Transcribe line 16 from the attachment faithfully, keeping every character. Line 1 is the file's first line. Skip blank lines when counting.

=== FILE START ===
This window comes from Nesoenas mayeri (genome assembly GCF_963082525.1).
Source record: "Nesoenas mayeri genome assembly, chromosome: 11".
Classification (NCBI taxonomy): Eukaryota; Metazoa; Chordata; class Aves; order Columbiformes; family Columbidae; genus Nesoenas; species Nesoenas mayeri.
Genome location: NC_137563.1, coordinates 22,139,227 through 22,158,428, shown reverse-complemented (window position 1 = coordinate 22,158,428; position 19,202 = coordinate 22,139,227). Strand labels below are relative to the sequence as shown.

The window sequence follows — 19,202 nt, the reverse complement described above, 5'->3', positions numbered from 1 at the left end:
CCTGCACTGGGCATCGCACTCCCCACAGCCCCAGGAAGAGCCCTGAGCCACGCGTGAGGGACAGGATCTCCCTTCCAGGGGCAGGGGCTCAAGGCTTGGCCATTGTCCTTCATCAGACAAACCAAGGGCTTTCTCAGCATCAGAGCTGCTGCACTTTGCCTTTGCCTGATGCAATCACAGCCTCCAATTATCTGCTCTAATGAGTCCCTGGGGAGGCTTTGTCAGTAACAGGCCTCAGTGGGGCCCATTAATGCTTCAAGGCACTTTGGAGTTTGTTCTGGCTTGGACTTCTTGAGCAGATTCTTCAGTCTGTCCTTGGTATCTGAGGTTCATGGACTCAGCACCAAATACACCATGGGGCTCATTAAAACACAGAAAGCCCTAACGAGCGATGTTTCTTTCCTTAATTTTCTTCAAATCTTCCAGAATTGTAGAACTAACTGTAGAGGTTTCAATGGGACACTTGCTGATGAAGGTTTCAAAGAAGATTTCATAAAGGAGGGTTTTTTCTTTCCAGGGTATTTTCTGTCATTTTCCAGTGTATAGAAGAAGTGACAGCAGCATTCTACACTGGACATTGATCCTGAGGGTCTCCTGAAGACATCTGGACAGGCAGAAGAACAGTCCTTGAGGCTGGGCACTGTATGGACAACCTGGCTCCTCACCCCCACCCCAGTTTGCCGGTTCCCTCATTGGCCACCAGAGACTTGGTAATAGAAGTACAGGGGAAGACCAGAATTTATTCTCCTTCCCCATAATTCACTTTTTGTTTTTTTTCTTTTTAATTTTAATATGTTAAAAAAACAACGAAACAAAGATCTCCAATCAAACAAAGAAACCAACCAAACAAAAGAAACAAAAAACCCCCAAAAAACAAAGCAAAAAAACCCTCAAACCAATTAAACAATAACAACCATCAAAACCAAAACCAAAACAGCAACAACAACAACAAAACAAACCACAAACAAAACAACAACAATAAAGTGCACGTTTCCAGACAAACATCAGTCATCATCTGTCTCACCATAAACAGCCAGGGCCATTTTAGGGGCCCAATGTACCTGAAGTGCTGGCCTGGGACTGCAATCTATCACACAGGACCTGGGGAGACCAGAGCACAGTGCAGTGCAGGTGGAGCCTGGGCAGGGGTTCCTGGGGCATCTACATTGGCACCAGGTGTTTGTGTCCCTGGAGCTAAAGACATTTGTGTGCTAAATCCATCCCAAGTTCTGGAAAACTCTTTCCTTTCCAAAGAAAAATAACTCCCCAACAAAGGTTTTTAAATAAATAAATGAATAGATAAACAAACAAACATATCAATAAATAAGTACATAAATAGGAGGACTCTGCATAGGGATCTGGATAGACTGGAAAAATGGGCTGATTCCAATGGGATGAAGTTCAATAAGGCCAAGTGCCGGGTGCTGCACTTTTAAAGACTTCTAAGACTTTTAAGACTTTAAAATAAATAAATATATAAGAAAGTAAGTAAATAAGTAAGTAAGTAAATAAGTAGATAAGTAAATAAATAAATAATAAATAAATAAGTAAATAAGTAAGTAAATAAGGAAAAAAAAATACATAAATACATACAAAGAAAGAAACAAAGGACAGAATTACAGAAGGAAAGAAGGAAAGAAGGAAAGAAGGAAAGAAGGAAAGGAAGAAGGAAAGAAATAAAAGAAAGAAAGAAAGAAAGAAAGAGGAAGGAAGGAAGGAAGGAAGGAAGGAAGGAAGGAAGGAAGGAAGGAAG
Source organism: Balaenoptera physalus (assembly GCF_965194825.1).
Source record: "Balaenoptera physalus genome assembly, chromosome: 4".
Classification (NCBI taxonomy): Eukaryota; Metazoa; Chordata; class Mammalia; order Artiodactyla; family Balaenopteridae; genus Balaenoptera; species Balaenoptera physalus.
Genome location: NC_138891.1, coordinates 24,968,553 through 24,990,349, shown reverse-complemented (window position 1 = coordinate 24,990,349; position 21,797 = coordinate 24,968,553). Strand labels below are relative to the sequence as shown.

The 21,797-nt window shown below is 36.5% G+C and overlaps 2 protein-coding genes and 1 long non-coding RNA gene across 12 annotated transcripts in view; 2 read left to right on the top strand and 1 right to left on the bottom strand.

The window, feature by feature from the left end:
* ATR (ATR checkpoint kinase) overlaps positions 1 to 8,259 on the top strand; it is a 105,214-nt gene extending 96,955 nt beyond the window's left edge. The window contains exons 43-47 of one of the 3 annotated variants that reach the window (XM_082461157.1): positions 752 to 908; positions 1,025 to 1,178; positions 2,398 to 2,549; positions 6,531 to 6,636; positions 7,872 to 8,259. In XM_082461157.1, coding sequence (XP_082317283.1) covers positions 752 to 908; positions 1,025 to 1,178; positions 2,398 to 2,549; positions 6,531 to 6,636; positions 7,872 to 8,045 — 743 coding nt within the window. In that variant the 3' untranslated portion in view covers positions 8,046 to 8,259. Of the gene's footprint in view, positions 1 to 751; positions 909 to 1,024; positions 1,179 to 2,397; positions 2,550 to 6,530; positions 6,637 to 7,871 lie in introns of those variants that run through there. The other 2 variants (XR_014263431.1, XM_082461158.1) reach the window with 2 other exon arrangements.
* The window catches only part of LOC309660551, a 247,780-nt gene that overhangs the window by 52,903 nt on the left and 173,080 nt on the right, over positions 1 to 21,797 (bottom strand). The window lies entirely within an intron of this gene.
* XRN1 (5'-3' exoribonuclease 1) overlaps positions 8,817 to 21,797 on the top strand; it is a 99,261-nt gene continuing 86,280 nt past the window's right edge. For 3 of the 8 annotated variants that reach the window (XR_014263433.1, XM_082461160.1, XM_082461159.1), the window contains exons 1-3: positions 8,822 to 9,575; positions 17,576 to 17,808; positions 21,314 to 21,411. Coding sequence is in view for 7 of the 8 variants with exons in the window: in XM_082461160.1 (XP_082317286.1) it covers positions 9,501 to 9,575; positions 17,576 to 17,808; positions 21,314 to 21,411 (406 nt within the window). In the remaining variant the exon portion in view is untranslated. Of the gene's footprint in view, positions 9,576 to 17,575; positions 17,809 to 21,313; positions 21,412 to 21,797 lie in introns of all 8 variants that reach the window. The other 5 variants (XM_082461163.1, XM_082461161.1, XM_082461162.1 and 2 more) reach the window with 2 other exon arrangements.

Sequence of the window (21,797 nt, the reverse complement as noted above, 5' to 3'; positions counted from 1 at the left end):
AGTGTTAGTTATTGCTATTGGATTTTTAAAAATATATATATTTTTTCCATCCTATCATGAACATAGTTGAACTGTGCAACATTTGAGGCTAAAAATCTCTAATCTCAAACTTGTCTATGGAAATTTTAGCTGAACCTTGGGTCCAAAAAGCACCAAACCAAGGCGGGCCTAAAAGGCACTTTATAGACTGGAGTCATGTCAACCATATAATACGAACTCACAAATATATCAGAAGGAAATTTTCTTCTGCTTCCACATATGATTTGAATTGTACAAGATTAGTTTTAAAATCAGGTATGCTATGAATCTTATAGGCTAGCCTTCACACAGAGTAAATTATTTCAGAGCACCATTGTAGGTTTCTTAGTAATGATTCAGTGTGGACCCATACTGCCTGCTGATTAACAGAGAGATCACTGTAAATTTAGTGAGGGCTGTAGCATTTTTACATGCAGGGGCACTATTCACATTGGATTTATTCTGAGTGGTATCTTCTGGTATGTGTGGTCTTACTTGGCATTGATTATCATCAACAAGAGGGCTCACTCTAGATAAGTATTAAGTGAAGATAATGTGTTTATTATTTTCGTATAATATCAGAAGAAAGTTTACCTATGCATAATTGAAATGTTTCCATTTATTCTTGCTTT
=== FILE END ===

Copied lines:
Sequence of the window (21,797 nt, the reverse complement as noted above, 5' to 3'; positions counted from 1 at the left end):